If you're planning or need to rent your home in retirement, the outlook looks financially bleak.
If you're planning or need to rent your home in retirement, the outlook looks financially bleak.

Renting in retirement? You'll need $1m to be 'comfortable'

IF YOU are planning or need to rent your home in retirement, the outlook looks financially bleak.

According to new figures released by the Association of Superannuation Funds of Australia (ASFA), retiree couples living in any of the country's capital cities and relying on the private rental market for accommodation will need more than $1 million in super savings.

Meanwhile, single retirees living in Sydney will need $1 million in superannuation savings of their own in order to live comfortably.

ASFA CEO Dr Martin Fahy said whether single or in a couple, renting retirees in Sydney (that is those without a debt-free family home) were at a distinct financial disadvantage and would need about $1,045,000 and $1,166,000 at retirement respectively to reach the ASFA comfortable standard.

"This compares to $545,000 for a single and $640,000 for a couple who own their own home," he said.

"For a single person renting privately in Sydney, around $320,000 is needed to support even a modest standard of living in retirement, with a couple needing around $450,000 to support a modest budget."

Dr Fahy said one in 12 Australians aged more than 65 live in private rentals.

"Housing affordability and availability is a significant and increasing concern for many Australians and particularly impacts older Australians grappling with the private rental market," he said.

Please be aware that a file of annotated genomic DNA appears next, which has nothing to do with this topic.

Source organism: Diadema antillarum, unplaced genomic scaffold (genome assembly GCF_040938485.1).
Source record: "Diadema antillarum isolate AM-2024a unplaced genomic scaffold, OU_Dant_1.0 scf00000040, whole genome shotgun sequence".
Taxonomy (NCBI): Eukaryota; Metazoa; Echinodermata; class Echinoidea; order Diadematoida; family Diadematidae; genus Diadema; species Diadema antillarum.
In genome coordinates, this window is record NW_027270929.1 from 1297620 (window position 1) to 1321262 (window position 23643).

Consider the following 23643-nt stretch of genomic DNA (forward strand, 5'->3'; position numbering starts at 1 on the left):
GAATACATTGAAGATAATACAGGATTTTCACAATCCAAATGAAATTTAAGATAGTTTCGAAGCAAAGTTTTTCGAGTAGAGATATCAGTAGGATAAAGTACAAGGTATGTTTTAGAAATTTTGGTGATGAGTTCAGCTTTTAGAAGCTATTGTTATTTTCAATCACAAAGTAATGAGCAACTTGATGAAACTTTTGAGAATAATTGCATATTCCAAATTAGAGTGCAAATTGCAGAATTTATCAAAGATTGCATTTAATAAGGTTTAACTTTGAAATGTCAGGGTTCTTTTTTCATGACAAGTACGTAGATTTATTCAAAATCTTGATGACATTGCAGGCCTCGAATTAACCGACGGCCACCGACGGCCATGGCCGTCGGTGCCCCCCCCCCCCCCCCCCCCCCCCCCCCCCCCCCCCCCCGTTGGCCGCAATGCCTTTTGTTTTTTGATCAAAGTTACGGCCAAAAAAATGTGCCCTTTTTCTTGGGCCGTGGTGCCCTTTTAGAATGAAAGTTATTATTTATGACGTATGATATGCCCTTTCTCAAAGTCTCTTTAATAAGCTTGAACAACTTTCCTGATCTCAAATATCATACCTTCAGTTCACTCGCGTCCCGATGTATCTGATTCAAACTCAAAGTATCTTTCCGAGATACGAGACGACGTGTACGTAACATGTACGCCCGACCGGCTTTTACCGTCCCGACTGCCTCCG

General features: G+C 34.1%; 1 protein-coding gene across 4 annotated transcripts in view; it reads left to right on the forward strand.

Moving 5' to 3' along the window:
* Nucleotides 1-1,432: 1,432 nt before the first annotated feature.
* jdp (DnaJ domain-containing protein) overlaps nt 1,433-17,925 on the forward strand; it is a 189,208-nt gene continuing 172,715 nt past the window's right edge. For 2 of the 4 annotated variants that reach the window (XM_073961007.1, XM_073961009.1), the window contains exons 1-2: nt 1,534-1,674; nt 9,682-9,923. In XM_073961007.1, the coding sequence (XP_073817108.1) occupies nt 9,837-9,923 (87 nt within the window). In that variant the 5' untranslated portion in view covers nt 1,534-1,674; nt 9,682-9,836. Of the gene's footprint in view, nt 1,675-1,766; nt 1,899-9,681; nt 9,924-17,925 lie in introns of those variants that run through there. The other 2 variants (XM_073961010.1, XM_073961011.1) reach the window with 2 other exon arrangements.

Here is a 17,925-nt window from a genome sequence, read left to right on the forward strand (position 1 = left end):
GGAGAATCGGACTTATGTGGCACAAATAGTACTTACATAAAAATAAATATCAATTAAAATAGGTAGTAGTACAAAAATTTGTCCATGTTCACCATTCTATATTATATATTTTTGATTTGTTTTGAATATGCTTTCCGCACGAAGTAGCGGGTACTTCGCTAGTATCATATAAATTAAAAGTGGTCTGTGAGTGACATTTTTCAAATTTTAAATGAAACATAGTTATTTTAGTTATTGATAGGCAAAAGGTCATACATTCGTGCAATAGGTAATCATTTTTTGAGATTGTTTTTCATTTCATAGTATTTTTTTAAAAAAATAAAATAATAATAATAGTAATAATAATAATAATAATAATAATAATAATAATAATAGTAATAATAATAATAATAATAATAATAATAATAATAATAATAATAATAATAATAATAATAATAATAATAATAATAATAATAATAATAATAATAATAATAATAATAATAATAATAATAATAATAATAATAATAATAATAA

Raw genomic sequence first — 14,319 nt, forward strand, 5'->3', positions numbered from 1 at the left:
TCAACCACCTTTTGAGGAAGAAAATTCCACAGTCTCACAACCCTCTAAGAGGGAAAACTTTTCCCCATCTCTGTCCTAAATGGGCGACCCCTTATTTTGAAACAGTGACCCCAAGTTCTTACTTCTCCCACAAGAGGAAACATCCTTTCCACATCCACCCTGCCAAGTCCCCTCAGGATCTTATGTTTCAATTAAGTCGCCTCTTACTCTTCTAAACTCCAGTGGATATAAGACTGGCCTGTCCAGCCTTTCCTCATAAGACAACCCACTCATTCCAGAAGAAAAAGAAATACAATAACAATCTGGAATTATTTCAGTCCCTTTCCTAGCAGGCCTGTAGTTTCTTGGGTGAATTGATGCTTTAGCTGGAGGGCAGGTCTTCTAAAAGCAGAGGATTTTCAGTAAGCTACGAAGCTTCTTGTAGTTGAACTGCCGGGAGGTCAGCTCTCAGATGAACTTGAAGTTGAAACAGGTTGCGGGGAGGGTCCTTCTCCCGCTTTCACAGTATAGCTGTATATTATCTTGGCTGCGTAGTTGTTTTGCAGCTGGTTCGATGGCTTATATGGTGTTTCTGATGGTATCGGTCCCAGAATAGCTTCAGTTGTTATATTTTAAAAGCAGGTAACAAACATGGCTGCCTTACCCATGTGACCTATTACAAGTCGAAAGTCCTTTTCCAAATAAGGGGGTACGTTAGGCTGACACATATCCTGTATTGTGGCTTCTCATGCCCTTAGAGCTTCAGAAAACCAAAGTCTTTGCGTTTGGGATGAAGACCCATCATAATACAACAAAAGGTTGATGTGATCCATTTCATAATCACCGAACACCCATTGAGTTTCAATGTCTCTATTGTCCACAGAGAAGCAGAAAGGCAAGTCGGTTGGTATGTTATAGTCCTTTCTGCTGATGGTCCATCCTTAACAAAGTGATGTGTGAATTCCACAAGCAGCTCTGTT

ASFA estimates a single retiree renting privately in a one-bedroom unit in Sydney will need to spend $62,434 annually to be comfortable and a couple renting a two-bedroom unit will need to spend $79,801.

By comparison, ASFA comfortable retirement standard annual budgets for home owners in Sydney are around $43,300 for singles and $59,600 for couples.

"All estimates assume people are enjoying reasonable health, so any serious illness or disability makes the situation even more challenging, as does rental instability and associated costs," Dr Fahy said.

"Compulsory superannuation contributions at 9.5% fall well short of what is needed to support a comfortable standard of living in retirement for anyone renting privately."

Currently around 75% of households with the household head aged 65 and over own their home outright, 8% are still paying off a mortgage and around 8% are renting privately.


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